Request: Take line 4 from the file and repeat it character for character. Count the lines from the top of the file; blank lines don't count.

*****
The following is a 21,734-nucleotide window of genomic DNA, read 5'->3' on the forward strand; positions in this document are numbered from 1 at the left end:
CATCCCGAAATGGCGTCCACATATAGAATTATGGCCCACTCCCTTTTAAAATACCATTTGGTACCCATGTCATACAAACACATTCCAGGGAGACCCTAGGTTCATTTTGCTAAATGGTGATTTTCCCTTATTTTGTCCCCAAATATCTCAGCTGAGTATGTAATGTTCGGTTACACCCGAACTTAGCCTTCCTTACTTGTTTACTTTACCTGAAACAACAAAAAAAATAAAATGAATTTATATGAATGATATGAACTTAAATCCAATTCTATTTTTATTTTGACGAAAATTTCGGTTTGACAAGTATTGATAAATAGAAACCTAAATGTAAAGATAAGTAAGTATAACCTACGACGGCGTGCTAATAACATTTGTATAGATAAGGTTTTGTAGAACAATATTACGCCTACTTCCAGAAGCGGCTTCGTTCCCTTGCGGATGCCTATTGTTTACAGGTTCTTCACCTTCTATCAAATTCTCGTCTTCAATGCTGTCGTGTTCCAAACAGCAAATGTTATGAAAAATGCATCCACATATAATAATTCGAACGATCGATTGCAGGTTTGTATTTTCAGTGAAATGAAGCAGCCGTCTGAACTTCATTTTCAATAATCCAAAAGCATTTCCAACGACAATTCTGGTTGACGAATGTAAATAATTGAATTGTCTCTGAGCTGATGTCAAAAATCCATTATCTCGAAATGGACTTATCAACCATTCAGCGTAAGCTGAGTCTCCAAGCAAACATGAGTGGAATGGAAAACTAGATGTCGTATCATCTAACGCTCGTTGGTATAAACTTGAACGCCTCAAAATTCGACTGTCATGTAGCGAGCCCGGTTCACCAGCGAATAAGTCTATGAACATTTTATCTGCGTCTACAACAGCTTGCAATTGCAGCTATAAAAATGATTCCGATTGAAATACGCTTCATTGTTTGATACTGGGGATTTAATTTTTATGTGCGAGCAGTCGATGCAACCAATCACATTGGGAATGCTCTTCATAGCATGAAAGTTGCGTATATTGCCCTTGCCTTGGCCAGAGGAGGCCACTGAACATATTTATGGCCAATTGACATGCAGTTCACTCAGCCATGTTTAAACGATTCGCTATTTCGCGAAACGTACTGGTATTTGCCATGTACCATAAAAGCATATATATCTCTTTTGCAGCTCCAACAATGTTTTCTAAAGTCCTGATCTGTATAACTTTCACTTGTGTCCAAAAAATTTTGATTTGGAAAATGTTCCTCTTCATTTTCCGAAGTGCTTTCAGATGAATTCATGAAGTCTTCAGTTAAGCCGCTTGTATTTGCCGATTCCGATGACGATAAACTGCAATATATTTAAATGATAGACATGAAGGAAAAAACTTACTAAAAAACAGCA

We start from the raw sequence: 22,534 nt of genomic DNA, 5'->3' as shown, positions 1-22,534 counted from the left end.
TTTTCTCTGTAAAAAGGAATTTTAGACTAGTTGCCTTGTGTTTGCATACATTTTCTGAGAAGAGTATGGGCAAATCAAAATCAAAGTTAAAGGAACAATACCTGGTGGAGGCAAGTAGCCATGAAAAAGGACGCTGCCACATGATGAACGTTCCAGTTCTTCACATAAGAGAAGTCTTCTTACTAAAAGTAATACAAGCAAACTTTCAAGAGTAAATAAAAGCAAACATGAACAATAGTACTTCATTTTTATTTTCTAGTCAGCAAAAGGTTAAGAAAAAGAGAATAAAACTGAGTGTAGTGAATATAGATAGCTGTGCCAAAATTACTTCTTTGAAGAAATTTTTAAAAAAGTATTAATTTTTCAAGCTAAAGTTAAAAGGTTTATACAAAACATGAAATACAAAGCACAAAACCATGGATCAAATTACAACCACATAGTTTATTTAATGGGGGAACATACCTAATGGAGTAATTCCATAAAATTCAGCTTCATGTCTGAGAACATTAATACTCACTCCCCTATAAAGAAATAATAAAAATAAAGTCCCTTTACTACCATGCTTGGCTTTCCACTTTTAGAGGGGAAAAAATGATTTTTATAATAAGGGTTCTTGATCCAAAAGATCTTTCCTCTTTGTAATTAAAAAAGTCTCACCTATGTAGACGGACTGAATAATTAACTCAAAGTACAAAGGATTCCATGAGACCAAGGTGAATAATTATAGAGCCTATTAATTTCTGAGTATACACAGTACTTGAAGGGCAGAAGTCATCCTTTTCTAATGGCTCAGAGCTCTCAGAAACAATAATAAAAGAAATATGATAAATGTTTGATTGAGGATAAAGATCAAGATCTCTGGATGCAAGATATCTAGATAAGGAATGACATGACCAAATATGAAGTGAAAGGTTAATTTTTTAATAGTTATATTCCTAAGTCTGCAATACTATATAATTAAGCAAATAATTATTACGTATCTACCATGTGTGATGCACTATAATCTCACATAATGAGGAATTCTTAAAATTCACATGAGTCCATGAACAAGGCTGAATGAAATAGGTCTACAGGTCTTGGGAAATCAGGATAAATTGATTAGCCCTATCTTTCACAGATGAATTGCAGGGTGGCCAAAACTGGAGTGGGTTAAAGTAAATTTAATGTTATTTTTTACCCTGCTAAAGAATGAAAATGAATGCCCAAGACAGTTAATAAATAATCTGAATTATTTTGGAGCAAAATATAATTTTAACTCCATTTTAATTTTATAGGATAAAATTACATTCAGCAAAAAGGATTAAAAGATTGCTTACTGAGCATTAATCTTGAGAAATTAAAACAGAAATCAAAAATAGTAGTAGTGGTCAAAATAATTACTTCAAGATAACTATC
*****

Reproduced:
TTTTCTCTGTAAAAAGGAATTTTAGACTAGTTGCCTTGTGTTTGCATACATTTTCTGAGAAGAGTATGGGCAAATCAAAATCAAAGTTAAAGGAACAATACCTGGTGGAGGCAAGTAGCCATGAAAAAGGACGCTGCCACATGATGAACGTTCCAGTTCTTCACATAAGAGAAGTCTTCTTACTAAAAGTAATACAAGCAAACTTTCAAGAGTAAATAAAAGCAAACATGAACAATAGTACTTCATTTTTATTTTCTAGTCAGCAAAAGGTTAAGAAAAAGAGAATAAAACTGAGTGTAGTGAATATAGATAGCTGTGCCAAAATTACTTCTTTGAAGAAATTTTTAAAAAAGTATTAATTTTTCAAGCTAAAGTTAAAAGGTTTATACAAAACATGAAATACAAAGCACAAAACCATGGATCAAATTACAACCACATAGTTTATTTAATGGGGGAACATACCTAATGGAGTAATTCCATAAAATTCAGCTTCATGTCTGAGAACATTAATACTCACTCCCCTATAAAGAAATAATAAAAATAAAGTCCCTTTACTACCATGCTTGGCTTTCCACTTTTAGAGGGGAAAAAATGATTTTTATAATAAGGGTTCTTGATCCAAAAGATCTTTCCTCTTTGTAATTAAAAAAGTCTCACCTATGTAGACGGACTGAATAATTAACTCAAAGTACAAAGGATTCCATGAGACCAAGGTGAATAATTATAGAGCCTATTAATTTCTGAGTATACACAGTACTTGAAGGGCAGAAGTCATCCTTTTCTAATGGCTCAGAGCTCTCAGAAACAATAATAAAAGAAATATGATAAATGTTTGATTGAGGATAAAGATCAAGATCTCTGGATGCAAGATATCTAGATAAGGAATGACATGACCAAATATGAAGTGAAAGGTTAATTTTTTAATAGTTATATTCCTAAGTCTGCAATACTATATAATTAAGCAAATAATTATTACGTATCTACCATGTGTGATGCACTATAATCTCACATAATGAGGAATTCTTAAAATTCACATGAGTCCATGAACAAGGCTGAATGAAATAGGTCTACAGGTCTTGGGAAATCAGGATAAATTGATTAGCCCTATCTTTCACAGATGAATTGCAGGGTGGCCAAAACTGGAGTGGGTTAAAGTAAATTTAATGTTATTTTTTACCCTGCTAAAGAATGAAAATGAATGCCCAAGACAGTTAATAAATAATCTGAATTATTTTGGAGCAAAATATAATTTTAACTCCATTTTAATTTTATAGGATAAAATTACATTCAGCAAAAAGGATTAAAAGATTGCTTACTGAGCATTAATCTTGAGAAATTAAAACAGAAATCAAAAATAGTAGTAGTGGTCAAAATAATTACTTCAAGATAACTATC